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April 24, 2011

Red Sox early struggles no reason to panic

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Written by: Greg Murray
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To start the year, the Boston Red Sox were swept by the Texas Rangers… 0 and 3.

They then traveled to Cleveland and got swept by the Indians… 0 and 6.

That’s right. The Boston Red Sox, the favorite of many to win the World Series began the year losing their first six games. The team managed to take two of three from the division rival New York Yankees before continuing their losing streak, getting swept in a two game set against the Rays.

The day was Friday, April 15, and the Sox sat with a 2-9 record; bad enough not only for last in the AL East, but also the worst record in MLB.

In my AL East Preview a few weeks ago, I predicted the Red Sox to win the division, and continue to represent the American League in the World Series. Three weeks later the Red Sox are still in last place in the East, and I still stand by my prediction.

Fans in Boston could not help but panic as they witnessed their Sox fall to the bottom of the division. On the other end, the Yankees wasted no time in taking a division lead.

Fear not Red Sox Nation, it is Mid-April. In MLB history, six teams have begun 2-9 or worse and gone on to make the postseason. Most recently, the 2001 Oakland Athletics turned things around to win 102 games. The 1991 Twins came back from a 2-9 start to not only make the playoffs, but became World Series Champions.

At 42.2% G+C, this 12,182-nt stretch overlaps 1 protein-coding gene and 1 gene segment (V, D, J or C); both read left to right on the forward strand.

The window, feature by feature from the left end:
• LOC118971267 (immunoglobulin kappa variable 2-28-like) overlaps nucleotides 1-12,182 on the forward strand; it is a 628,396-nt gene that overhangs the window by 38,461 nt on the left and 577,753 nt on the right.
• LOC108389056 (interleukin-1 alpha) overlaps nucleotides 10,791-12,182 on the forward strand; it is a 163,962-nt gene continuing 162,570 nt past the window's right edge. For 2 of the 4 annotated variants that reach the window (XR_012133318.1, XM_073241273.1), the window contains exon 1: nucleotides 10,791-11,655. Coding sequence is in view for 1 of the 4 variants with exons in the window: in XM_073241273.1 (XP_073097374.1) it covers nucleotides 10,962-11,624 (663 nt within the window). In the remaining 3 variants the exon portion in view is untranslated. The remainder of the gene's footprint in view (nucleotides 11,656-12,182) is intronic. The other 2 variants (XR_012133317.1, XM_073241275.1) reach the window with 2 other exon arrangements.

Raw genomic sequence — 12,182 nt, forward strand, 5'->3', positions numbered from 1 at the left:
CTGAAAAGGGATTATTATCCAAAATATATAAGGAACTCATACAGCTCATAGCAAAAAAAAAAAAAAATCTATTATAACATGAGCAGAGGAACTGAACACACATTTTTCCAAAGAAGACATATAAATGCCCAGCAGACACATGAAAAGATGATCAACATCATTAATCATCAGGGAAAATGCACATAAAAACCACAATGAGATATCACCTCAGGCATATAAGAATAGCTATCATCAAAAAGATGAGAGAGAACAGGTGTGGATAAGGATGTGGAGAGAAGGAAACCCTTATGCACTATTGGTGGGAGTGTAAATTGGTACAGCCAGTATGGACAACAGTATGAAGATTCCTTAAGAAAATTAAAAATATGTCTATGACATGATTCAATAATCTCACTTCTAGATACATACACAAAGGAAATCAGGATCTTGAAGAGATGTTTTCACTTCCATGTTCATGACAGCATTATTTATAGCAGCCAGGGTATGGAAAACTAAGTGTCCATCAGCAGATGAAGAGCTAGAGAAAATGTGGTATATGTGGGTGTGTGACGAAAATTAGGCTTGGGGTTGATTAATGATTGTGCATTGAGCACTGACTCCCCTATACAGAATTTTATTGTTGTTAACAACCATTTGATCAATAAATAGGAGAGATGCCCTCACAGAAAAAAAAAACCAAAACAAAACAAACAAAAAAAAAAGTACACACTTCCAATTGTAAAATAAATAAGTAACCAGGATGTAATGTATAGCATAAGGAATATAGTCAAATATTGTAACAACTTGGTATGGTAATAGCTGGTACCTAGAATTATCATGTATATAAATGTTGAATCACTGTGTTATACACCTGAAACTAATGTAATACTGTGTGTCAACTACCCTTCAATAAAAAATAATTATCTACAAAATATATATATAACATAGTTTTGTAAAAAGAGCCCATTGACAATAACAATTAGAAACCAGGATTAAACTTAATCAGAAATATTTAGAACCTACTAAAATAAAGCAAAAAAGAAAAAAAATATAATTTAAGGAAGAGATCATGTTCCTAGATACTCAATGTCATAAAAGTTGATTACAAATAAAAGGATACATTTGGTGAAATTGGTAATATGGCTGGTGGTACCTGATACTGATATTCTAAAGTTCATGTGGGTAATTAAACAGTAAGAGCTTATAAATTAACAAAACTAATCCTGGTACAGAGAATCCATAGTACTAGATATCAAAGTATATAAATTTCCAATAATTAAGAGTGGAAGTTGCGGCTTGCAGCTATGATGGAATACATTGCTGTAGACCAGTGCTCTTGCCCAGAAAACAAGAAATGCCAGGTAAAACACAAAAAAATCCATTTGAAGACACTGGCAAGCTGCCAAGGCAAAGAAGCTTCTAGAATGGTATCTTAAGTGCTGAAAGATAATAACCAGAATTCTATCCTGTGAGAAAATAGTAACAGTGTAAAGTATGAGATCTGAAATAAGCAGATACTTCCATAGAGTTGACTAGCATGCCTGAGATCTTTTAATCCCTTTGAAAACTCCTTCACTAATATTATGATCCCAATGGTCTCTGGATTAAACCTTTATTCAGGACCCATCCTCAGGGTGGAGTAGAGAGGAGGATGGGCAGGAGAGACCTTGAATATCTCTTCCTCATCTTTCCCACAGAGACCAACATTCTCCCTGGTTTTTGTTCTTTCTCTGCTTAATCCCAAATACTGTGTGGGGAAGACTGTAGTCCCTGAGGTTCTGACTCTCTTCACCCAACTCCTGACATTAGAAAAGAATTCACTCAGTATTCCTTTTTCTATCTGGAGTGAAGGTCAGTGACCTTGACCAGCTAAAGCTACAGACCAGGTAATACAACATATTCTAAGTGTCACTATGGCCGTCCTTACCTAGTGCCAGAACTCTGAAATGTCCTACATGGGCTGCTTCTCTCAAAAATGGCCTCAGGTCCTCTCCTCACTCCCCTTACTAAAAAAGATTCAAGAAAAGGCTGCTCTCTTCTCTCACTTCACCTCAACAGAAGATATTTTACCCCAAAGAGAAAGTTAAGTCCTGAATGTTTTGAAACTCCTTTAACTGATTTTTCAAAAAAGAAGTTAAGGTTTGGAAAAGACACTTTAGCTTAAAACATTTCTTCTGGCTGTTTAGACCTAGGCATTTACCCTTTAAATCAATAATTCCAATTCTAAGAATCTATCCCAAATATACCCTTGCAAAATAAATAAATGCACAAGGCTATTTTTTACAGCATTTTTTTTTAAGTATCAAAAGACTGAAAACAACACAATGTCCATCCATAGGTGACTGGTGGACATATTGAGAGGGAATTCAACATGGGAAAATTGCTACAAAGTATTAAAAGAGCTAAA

Realistically, it is very difficult for team to survive the entire 162 game schedule without losing six straight, the Red Sox just happened to do it to begin the season.

Early critics have begun to point the finger at outfielder Carl Crawford. In 16 games thus far, Crawford is hitting a disappointing .149 with only three runs batted in. Other starters struggling are fellow outfielder Jacoby Ellsbury and catcher Jarrod Saltalamacchia, both of who are batting below the .200 mark.

Carl Crawford has not finished a season with a batting average under .270 since his rookie campaign in 2002. There is a reason why he makes $15 million a year. All Crawford needs to do is call up Jason Giambi and throw on one of his infamous golden thongs, and he will be just fine.

What Sox fans should be surprised about so far is the play of SS Jed Lowrie. For years the team has been searching for a solid everyday shortstop that can produce both offensively and defensively. So far this season, Lowrie is batting a stunning .463, causing all sorts of problems for pitchers.

On the mound the return of Josh Beckett has been encouraging. After three starts, Beckett is 2-1 with an ERA under two. Having him at this kind of level going forward will be an excellent supplement to go along with Jon Lester and John Lackey.

The point is that there is absolutely no reason to panic this early in the season. The baseball season is a grueling 162 games long, and the fact that some are already writing off this Red Sox team is ludicrous.

Baseball is a game about adjustments. Everyone will go on a hot streak, and everyone will go in a slump. It is about how a team deals with adversity and comes back from these slumps that will determine the final outcome.

The 2011 Boston Red Sox have way too much talent to play at this level for an entire year. Even in last place, the team still only sits 4.5 games out of first place. I have witnessed a team come back from that deficit in one week. Luckily for the Red Sox, there are 23 more weeks in the regular season.

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About the Author

Greg Murray
Greg is a junior at IU majoring in Sport Communication: Broadcasting. He is an aspiring play-by-play broadcaster.


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